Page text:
COUNT 15 – CONSPIRACY TO DEFRAUD UNITED STATES
Count 15 charges the defendant with conspiring to defraud the United States in connection with the collection of federal income taxes. The indictment charges that, beginning sometime prior to January 1995, and continuing through February 2003, the defendant knowingly conspired with other persons to defraud the United States by impeding, impairing, obstructing and defeating the I.R.S. in its lawful and authorized function of ascertaining, computing, assessing, and collecting income taxes from donors who improperly deducted contributions to Help the Needy and Help the Needy Endowment, Inc. on their federal income tax returns, even though neither organization had been recognized by the I.R.S. as a tax exempt organization.
I have already described what a conspiracy is in Count One. Likewise, with respect to Count 15, the government must prove beyond a reasonable doubt that an agreement between Rafil Dhafir and at least one other person existed, that Rafil Dhafir knowingly entered into that agreement, and that at least one of the conspirators committed an overt act to accomplish the purpose of the conspiracy. As in Count 1, the government does not have to prove all of the overt acts in the conspiracy, but it must prove at least one.
In Count One, the purpose of the alleged conspiracy had to do with Iraq. In Count 15, the purpose of the alleged conspiracy has to do with the I.R.S. Specifically, in Count 15, the purpose is alleged to have been to impede, impair, obstruct and defeat the I.R.S. in its computation and collection of income tax by means that involve deceit, craft, chicanery or at least means that involve dishonesty. Count 15 alleges that Rafil Dhafir and others concealed Help the Needy’s ownership of bank accounts by reporting some of the income on the Somali Relief Network’s return, by concealing from the government that money was being sent to Iraq, by telling donors that Help the Needy was tax exempt when it was not, and by filing a false application for charitable status.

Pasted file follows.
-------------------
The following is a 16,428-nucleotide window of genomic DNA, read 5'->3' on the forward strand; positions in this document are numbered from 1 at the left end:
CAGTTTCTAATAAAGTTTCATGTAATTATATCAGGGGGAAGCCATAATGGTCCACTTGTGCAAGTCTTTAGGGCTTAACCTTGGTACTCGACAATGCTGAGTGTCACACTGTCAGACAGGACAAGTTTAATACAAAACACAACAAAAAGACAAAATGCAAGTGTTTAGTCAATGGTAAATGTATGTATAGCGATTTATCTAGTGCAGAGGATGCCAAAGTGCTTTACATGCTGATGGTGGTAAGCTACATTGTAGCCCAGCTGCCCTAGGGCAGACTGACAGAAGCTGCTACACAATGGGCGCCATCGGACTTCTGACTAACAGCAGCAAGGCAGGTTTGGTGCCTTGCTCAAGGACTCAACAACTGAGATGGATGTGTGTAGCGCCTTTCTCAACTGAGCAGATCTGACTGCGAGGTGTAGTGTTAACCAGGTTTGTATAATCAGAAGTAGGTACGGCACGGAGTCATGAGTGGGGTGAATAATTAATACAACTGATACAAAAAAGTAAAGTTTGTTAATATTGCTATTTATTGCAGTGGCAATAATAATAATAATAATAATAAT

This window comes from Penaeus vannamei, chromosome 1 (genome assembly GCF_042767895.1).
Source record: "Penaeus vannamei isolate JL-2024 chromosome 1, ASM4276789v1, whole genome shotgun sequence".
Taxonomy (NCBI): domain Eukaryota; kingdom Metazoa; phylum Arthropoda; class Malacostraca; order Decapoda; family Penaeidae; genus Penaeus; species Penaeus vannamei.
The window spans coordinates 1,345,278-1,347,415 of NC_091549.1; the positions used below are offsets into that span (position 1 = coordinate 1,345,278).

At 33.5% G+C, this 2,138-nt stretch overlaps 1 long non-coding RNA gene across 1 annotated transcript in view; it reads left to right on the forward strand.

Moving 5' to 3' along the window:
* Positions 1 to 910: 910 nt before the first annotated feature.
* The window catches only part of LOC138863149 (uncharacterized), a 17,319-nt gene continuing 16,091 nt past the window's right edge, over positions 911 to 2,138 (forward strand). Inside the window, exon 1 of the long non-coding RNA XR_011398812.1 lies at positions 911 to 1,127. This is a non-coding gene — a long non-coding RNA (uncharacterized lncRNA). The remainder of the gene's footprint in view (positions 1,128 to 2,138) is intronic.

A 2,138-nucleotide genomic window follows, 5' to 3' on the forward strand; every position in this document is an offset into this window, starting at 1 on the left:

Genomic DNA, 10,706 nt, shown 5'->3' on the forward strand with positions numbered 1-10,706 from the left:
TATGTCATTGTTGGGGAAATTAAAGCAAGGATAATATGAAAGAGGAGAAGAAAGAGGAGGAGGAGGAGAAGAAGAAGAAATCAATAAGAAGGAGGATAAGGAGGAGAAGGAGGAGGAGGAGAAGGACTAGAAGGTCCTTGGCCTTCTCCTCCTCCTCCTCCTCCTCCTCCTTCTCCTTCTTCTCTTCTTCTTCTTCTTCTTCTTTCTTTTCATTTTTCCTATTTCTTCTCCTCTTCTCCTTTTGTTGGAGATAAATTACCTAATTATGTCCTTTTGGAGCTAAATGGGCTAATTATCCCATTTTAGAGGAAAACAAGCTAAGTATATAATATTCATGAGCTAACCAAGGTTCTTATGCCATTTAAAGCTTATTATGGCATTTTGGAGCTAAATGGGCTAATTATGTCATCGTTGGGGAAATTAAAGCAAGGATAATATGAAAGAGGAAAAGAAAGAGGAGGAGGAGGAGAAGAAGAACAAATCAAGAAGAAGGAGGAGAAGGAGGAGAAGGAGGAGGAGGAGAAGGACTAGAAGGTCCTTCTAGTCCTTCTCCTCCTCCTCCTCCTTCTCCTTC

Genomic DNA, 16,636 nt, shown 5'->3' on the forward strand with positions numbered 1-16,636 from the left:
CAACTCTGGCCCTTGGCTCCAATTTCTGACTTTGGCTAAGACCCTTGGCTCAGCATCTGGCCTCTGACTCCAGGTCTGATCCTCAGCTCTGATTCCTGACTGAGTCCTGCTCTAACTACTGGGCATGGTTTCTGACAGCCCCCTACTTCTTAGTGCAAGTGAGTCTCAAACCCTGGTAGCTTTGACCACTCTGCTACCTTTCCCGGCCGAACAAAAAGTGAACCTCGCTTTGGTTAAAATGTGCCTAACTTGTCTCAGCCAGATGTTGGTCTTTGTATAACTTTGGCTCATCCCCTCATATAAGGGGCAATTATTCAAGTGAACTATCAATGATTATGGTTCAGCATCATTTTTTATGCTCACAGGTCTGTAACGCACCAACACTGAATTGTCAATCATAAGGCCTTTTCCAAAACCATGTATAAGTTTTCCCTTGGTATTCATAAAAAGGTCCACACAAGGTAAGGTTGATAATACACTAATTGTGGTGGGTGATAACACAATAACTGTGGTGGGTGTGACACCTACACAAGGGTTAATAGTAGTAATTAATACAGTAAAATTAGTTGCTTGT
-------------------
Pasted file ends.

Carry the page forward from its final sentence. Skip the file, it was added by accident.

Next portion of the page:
In order for the defendant to be convicted of Count 15, the government must prove each of the following elements beyond a reasonable doubt:
First, an agreement by Rafil Dhafir and at least one other person to achieve the unlawful objective;
Second, the intent to defraud the United States by impeding and obstructing the IRS in calculating and collecting tax revenues; and
Third, an overt act committed by one of the co-conspirators in furtherance of the agreement’s objective.

COUNT 16 — FRAUD AND FALSE STATEMENTS TO I.R.S.
Count 16 takes one of the acts charged in the tax-related conspiracy in Count 15, and charges it as a separate substantive crime. The indictment charges that, beginning in or about June 2002 through August 8, 2002, Rafil Dhafir wilfully aided and assisted in, and procured, counseled and advised the preparation and presentation of a document to the IRS which was fraudulent and false as to material matters, that is an IRS Form 1023 Application for Recognition of Exemption which:
(a) falsely described the activities of Help the Needy Endowment, Inc. by stating that “recently the concentration [on feeding the needy] is within the United States …. through volunteer work in cooperation with local civic organizations such as the Dunbar Center in Syracuse,” with an estimate that such domestic activity accounted for 98% of the organization’s time, when in fact the organization primarily solicited money to aid the needy in Iraq, and did in fact provide monies to individuals in Iraq;
(b) falsely asserted that Help the Needy Endowment, Inc. did not have a predecessor organization, when in fact the organization had operated as Help the Needy since at least 1995, and had used the Employer Identity Number of the Somali Relief Network; and